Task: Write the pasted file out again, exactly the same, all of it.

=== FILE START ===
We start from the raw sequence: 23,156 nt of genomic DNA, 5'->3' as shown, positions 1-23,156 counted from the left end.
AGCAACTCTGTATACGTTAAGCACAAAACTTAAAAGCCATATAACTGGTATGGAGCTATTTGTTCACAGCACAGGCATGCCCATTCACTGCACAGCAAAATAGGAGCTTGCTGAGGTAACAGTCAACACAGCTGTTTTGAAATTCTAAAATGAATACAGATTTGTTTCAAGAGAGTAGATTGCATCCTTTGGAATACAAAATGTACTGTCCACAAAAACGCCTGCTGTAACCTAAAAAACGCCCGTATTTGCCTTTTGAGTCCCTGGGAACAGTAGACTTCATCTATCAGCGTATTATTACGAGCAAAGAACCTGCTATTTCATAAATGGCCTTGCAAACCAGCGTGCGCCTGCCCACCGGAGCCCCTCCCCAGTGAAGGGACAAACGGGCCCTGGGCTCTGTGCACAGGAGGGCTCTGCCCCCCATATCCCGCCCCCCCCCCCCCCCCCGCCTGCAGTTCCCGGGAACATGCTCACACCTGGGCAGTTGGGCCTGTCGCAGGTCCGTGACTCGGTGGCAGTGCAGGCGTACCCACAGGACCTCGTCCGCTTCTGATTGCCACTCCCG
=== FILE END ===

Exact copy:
We start from the raw sequence: 23,156 nt of genomic DNA, 5'->3' as shown, positions 1-23,156 counted from the left end.
AGCAACTCTGTATACGTTAAGCACAAAACTTAAAAGCCATATAACTGGTATGGAGCTATTTGTTCACAGCACAGGCATGCCCATTCACTGCACAGCAAAATAGGAGCTTGCTGAGGTAACAGTCAACACAGCTGTTTTGAAATTCTAAAATGAATACAGATTTGTTTCAAGAGAGTAGATTGCATCCTTTGGAATACAAAATGTACTGTCCACAAAAACGCCTGCTGTAACCTAAAAAACGCCCGTATTTGCCTTTTGAGTCCCTGGGAACAGTAGACTTCATCTATCAGCGTATTATTACGAGCAAAGAACCTGCTATTTCATAAATGGCCTTGCAAACCAGCGTGCGCCTGCCCACCGGAGCCCCTCCCCAGTGAAGGGACAAACGGGCCCTGGGCTCTGTGCACAGGAGGGCTCTGCCCCCCATATCCCGCCCCCCCCCCCCCCCCCGCCTGCAGTTCCCGGGAACATGCTCACACCTGGGCAGTTGGGCCTGTCGCAGGTCCGTGACTCGGTGGCAGTGCAGGCGTACCCACAGGACCTCGTCCGCTTCTGATTGCCACTCCCG